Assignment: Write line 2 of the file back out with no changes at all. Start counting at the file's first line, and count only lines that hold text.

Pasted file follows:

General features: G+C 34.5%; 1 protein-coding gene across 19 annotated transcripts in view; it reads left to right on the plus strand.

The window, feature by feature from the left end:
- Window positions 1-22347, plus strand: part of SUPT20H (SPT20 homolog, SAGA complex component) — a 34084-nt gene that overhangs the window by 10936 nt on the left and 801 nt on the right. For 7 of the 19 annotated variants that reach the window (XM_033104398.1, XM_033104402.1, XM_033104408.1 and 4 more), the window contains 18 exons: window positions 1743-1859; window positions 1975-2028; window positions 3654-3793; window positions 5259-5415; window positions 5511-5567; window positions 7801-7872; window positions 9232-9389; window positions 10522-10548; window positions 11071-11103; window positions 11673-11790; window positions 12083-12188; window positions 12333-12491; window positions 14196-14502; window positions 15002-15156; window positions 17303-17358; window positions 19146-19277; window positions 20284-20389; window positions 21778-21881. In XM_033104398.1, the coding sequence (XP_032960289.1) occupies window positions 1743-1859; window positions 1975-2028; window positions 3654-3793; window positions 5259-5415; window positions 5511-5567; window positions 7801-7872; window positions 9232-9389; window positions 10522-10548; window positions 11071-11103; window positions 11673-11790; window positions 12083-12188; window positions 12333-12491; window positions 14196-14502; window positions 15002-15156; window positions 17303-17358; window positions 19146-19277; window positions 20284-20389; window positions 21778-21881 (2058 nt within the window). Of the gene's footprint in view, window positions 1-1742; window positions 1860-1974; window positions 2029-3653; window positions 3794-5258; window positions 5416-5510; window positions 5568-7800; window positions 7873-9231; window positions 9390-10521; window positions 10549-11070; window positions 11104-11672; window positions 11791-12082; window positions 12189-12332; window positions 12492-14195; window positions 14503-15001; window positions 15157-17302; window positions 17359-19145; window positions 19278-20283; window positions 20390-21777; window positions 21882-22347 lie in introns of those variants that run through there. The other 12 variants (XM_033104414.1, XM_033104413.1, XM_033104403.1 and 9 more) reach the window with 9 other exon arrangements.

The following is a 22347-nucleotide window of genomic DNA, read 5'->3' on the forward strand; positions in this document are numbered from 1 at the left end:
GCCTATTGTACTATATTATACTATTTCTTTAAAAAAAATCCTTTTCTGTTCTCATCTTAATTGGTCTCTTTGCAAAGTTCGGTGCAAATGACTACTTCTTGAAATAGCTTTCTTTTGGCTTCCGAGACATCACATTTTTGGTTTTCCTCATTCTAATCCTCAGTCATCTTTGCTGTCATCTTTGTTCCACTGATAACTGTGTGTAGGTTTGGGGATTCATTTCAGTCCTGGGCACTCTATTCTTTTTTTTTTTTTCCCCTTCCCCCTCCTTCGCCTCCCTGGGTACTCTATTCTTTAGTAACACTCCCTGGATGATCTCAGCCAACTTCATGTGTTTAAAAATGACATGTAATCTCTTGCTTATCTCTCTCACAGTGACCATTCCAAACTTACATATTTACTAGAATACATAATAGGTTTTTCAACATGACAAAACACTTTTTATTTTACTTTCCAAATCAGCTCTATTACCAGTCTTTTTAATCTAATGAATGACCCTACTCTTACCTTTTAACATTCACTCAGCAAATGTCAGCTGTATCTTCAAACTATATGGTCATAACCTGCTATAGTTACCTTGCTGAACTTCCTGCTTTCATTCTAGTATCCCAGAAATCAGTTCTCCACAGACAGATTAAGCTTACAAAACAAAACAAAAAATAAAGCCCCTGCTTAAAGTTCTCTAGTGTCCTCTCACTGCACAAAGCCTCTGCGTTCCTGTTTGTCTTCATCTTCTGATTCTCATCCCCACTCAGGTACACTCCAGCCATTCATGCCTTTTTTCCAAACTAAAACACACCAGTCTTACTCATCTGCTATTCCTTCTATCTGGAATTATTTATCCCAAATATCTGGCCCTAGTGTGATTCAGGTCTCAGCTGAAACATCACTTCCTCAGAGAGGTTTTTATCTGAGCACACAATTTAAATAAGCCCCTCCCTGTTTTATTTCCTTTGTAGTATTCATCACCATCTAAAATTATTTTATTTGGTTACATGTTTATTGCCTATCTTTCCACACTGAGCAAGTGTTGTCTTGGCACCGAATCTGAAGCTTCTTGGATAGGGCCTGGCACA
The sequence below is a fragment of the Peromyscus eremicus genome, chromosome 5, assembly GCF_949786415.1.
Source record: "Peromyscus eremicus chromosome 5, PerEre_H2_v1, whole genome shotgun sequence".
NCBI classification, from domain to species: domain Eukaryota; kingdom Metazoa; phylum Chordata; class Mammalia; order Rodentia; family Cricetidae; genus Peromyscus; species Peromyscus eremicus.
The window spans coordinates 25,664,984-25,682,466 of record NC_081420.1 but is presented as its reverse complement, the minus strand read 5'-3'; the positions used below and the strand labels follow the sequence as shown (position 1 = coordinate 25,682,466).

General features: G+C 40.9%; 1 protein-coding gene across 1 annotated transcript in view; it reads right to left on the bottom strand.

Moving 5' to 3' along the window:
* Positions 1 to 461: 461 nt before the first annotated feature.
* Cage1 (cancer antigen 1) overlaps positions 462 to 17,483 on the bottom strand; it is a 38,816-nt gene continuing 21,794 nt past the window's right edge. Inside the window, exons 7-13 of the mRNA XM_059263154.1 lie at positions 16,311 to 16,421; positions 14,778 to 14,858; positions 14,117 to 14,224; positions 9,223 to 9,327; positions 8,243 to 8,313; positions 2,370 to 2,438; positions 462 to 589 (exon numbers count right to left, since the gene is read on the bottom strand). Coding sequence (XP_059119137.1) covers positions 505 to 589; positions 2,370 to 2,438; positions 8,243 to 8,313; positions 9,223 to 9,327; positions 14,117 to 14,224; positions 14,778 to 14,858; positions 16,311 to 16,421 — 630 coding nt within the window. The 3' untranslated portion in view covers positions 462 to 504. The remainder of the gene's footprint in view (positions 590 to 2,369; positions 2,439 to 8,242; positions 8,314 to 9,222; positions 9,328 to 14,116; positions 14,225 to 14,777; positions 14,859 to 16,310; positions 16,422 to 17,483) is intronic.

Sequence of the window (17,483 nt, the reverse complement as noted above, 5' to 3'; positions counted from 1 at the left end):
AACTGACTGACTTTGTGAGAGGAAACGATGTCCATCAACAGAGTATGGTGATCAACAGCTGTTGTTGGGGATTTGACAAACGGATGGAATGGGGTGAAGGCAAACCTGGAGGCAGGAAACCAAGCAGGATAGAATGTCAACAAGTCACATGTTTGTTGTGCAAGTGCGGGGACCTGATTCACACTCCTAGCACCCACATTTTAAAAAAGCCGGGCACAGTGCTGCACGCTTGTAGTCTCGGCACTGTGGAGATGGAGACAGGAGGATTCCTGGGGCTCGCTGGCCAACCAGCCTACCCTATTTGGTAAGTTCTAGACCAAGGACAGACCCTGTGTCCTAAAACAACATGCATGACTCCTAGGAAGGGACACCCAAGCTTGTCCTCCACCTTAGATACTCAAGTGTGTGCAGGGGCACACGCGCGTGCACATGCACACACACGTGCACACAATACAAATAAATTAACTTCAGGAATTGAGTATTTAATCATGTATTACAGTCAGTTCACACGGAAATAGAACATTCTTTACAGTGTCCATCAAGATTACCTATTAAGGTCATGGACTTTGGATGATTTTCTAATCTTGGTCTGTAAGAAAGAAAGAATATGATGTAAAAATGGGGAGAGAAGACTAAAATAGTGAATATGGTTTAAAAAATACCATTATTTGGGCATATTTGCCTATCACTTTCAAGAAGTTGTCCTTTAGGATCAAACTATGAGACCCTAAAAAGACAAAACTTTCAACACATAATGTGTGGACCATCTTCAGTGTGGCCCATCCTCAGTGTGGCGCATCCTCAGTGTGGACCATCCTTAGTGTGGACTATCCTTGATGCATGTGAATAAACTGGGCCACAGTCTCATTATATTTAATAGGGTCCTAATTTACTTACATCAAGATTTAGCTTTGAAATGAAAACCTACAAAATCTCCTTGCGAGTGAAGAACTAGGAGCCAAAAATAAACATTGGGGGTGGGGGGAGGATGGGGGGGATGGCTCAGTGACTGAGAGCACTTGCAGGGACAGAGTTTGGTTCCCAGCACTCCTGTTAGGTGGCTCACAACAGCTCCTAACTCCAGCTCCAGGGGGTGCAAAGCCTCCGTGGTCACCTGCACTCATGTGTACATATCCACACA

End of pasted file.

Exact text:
The window, feature by feature from the left end: